Be it a tiny, pom-pom bloom or a flower large enough to rival a dinner plate, a simple, single flower or a ruffly, peony-type blossom, the dahlia is an attractive addition to the garden, and not as difficult to care for as you might think. Dividing dahlias is the easiest way to propagate new plants. Dividing dahlias every one to three years will also keep the plant healthy and vibrant, and will prevent the plant from outgrowing its boundaries.
Dig the clump of dahlias carefully, using a garden fork or a shovel. Dig 10 to 12 inches from middle of the clump to avoid damaging the tubers, then lift the clump from the soil. Rinse the dahlia tubers thoroughly with a garden hose and spray attachment.
Divide the dahlia tubers into smaller sections with a sharp knife or a linoleum knife. Each section of tubers must have an eye, as sections without at least one eye won't grow. The eye will be a small protuberance near the top of the dahlia tuber.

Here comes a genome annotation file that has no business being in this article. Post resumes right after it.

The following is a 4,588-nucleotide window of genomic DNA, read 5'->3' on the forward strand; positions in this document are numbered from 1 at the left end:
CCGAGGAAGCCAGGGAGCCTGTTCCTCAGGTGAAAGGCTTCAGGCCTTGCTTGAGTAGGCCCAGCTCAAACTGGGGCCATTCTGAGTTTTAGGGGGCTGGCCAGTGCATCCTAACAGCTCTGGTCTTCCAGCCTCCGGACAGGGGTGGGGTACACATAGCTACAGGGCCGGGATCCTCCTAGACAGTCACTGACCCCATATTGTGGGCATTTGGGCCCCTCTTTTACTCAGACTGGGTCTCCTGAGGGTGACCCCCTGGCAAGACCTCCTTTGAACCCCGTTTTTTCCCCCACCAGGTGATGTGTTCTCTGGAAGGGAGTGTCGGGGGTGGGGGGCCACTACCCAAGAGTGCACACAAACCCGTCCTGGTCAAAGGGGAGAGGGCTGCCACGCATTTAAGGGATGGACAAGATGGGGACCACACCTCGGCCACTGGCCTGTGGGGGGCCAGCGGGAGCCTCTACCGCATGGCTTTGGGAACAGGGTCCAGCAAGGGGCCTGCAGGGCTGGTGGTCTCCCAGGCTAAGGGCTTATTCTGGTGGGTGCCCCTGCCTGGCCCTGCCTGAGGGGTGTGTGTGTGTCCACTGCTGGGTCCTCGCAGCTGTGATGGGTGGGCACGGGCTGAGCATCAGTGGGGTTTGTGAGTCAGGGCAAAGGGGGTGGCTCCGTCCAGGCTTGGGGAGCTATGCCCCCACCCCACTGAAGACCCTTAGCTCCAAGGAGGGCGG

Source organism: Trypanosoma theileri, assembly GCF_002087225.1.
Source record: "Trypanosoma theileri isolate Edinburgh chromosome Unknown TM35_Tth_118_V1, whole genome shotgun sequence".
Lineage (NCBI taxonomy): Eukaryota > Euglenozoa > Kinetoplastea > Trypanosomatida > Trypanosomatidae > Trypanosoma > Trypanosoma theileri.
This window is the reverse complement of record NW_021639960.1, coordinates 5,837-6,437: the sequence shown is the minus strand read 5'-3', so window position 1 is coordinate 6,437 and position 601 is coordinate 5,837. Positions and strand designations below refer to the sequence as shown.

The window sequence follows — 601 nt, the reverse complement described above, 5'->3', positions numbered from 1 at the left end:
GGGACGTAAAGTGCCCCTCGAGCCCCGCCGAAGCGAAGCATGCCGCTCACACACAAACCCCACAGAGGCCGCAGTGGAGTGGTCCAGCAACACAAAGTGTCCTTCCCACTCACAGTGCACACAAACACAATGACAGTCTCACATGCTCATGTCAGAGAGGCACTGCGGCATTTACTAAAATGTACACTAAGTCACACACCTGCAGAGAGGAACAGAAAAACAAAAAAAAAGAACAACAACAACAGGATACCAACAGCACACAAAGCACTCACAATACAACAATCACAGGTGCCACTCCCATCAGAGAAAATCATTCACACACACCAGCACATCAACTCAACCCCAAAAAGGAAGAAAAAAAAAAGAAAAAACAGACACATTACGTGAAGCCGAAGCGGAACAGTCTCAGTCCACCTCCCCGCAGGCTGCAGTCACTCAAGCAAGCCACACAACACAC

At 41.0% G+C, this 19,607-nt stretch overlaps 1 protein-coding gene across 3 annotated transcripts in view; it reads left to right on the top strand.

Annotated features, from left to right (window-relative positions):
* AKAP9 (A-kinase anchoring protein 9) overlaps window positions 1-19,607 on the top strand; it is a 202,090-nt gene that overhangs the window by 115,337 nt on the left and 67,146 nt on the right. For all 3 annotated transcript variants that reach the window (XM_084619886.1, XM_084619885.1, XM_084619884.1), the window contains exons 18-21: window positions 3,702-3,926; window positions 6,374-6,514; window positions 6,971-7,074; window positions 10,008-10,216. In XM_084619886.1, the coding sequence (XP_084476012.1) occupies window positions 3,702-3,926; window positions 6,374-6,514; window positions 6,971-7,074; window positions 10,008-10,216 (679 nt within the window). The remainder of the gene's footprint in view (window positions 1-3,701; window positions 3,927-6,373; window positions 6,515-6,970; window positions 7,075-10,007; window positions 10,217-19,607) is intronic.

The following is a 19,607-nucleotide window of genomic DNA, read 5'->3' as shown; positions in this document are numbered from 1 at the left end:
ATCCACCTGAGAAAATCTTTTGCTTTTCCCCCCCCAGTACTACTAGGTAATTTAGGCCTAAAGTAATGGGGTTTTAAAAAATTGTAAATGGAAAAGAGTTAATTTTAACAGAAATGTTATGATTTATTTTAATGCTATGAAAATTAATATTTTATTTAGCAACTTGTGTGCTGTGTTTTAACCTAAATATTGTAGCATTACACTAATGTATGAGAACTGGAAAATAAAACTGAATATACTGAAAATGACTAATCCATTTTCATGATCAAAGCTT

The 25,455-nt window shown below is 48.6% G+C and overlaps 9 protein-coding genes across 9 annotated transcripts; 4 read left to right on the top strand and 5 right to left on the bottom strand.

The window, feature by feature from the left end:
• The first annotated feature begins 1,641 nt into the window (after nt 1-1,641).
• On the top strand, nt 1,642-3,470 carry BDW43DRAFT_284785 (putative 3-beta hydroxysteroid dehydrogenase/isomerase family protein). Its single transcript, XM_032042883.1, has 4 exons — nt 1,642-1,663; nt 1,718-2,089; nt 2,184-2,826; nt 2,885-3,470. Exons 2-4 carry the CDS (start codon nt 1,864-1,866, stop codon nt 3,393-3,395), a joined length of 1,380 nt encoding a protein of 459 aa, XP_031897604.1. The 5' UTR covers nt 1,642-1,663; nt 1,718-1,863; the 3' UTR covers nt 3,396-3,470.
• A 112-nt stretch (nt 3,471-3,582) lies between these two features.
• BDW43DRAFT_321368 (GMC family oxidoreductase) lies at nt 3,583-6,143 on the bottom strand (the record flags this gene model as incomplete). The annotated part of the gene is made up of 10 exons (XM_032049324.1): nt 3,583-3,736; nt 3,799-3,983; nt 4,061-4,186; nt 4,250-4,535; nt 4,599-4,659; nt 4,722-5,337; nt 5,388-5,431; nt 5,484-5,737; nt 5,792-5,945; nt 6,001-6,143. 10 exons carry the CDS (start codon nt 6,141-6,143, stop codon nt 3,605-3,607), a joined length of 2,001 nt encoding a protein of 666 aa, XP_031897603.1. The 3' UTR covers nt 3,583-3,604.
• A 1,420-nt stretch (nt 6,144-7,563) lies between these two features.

Place the tubers in a dry, shady area for two to three days, or until the surface of the tubers feels dry. Put the dry tubers in a paper sack with powdered fungicide, and shake the sack to cover the tubers. Always use the fungicide according to the manufacturer's recommendations.
Place the tubers in a plastic bag or a cardboard box filled with vermiculite, sand or peat moss, completely covering the tubers.
Store the tubers in a dark, cool, non-freezing location until the dahlias can be planted in spring. Temperatures should be about 40 degrees Fahrenheit. Check the tubers occasionally and discard any that have become soft or dried up.